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We’ll keep fighting for survival of hedgehogs, say campaigners

PUBLISHED: 06:00 17 August 2018 | UPDATED: 14:01 17 August 2018

Hedgehog numbers have been on a decline in both rural and urban areas Picture: ALAN BALDRY

Hedgehog numbers have been on a decline in both rural and urban areas Picture: ALAN BALDRY

(c) copyright newzulu.com

Hedgehog lovers have vowed to keep fighting for the survival of their favourite spiky creatures as a project to become the country’s most hedgehog friendly town ends with stunning celebration.

Ipswich hedgehog officer Ali North will continue her work to make Ipswich hedgehog friendly Picture: John Ferguson, SWTIpswich hedgehog officer Ali North will continue her work to make Ipswich hedgehog friendly Picture: John Ferguson, SWT

Since 2000, Britain’s rural hedgehog population has declined by over 50%, whilst the urban population has been reduced by up to a third between 2000 and 2014.

This prompted the launch of a project in 2016, funded by the Heritage Lottery Fund and British Hedgehog Preservation, to make Ipswich the UK’s most hedgehog friendly town.

Ipswich hedgehog officer Ali North has since been recruiting “hedgehog champions” who encourage home owners to allow the spiky creatures access to their, and their neighbours’ gardens, creating a network that the hedgehogs can travel safely between.

• What more can I do to help Ipswich’s hedgehogs?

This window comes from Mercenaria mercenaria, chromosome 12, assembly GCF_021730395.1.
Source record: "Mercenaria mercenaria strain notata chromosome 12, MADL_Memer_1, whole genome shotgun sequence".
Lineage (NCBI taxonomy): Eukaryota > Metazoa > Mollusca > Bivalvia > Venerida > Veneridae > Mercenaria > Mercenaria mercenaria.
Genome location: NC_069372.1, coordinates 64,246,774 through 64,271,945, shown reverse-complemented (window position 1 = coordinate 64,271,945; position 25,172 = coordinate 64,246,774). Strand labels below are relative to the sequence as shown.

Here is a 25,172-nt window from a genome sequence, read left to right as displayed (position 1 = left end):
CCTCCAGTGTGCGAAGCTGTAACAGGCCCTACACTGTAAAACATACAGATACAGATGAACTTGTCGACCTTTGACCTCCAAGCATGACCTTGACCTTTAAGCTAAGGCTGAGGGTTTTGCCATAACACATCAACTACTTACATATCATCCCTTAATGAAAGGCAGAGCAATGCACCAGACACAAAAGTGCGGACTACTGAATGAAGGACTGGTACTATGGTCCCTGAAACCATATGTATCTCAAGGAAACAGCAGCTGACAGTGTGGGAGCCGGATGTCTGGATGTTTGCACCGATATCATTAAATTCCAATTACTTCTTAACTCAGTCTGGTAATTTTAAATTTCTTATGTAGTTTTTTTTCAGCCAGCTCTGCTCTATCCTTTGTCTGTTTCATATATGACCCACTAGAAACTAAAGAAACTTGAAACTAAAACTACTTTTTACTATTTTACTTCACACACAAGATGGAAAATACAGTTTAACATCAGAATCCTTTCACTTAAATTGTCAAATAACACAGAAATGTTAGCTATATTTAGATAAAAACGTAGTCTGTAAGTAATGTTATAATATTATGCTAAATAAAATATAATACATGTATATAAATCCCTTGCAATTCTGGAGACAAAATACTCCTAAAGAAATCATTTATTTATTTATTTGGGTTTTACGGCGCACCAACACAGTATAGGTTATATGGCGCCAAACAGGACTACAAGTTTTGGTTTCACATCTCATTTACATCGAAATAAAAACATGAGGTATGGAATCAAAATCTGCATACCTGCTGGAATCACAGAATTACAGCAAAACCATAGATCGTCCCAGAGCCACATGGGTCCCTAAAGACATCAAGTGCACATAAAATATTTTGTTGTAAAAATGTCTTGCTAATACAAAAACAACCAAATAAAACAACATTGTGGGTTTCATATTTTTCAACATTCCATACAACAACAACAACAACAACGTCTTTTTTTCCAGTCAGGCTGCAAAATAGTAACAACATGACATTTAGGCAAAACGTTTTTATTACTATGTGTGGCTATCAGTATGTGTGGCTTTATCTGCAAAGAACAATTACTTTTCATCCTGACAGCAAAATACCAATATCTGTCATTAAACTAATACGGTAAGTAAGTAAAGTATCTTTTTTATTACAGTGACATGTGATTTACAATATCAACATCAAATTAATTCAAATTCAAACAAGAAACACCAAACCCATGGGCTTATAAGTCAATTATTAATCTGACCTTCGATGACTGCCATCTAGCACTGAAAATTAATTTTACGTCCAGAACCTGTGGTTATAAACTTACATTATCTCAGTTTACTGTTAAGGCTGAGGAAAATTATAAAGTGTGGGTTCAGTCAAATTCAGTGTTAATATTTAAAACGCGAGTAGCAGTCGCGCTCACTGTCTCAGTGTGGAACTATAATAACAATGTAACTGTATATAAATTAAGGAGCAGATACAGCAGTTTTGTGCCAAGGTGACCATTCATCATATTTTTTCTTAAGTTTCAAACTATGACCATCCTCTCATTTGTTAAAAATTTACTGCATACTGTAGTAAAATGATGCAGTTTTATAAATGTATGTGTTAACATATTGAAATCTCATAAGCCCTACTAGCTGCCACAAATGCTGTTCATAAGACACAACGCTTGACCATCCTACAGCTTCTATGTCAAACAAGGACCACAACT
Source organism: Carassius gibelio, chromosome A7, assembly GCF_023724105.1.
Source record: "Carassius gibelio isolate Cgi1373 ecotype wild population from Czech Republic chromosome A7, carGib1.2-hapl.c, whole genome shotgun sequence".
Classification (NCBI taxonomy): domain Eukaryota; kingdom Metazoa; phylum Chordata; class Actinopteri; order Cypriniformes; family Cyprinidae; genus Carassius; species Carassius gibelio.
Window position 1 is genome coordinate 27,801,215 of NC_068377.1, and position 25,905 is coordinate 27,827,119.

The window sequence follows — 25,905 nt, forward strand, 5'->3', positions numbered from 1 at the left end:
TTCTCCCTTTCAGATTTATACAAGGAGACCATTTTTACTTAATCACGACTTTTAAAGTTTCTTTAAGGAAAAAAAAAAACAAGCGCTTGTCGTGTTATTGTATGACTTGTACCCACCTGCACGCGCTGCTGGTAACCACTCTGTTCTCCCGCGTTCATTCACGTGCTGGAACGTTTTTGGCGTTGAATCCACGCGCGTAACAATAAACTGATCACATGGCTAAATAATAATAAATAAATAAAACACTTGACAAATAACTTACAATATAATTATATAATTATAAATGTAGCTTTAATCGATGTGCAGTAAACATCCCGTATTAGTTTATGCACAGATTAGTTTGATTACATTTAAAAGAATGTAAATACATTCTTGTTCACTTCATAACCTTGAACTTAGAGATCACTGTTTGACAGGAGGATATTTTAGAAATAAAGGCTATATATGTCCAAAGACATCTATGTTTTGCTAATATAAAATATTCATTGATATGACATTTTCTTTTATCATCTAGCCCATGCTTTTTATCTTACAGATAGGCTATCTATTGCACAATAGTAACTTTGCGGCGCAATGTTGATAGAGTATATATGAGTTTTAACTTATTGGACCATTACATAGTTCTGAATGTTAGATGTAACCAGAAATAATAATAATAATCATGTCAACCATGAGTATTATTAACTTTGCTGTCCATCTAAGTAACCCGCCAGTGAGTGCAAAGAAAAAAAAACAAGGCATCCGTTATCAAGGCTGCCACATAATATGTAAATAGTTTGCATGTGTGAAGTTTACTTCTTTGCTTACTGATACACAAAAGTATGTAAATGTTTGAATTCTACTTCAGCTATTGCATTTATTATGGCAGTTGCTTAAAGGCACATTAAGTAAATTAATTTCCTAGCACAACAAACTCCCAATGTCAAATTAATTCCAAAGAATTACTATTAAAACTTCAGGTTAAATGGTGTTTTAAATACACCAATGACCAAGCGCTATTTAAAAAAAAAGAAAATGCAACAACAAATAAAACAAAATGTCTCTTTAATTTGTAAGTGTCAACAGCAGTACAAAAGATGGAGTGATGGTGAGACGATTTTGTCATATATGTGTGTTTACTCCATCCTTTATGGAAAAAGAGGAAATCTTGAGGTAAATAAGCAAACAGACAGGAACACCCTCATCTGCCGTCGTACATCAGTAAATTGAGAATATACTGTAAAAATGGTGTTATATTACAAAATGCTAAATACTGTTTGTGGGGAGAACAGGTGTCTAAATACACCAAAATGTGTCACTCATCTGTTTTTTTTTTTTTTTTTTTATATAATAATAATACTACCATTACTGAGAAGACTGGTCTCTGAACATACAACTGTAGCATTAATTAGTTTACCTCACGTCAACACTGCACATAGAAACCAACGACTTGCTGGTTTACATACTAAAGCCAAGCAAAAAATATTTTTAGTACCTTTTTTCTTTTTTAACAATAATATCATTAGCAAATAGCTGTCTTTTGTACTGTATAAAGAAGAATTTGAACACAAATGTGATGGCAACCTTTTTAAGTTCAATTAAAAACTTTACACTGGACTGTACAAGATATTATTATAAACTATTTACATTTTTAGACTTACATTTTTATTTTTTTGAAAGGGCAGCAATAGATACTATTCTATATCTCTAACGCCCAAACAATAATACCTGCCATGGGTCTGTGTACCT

Ipswich's urban hedghog population decline has slowed Picture: John Ferguson, SWTIpswich's urban hedghog population decline has slowed Picture: John Ferguson, SWT

They are now due to celebrate their work and their favourite animal with a hedgehog lantern parade on Saturday, September 1 as funding for the project draws to a close.

“We started this project to raise awareness of the threats facing our hedgehogs,” said Ms North.

“There are some easy steps people can take to make their garden more hedgehog friendly, leaving a heap of leaves for them to explore or even a woodpile and letting your grass grow a little longer to allow them ground to search for food.”

The project encouraged “hedgehog champions” to log their findings on the SWT’s online map, allowing them to keep a record of all hedgehog sightings in the town.

The decline of Ipswich’s urban hedgehog population has slowed since the project was launched but in September funding will cease.

Despite this, Ms North said: “We still want to make Ipswich the most hedgehog friendly town and we will keep going with that aim.”

The free parade takes place at 6pm on the dayat the Holywells Park conservatory, where people can make a tin or glass lantern.

The parade will run through the park and down to the Waterfront finishing at the La Tour Cycle cafe which will remain open until around 10pm.

Ms North said: “I don’t think we will see any hedgehogs on the night but this is an opportunity for everyone involved in the project to celebrate.”

To register, visit www.suffolkwildlifetrust.org/events/2018-09-01-hedgehog-lantern-parade.

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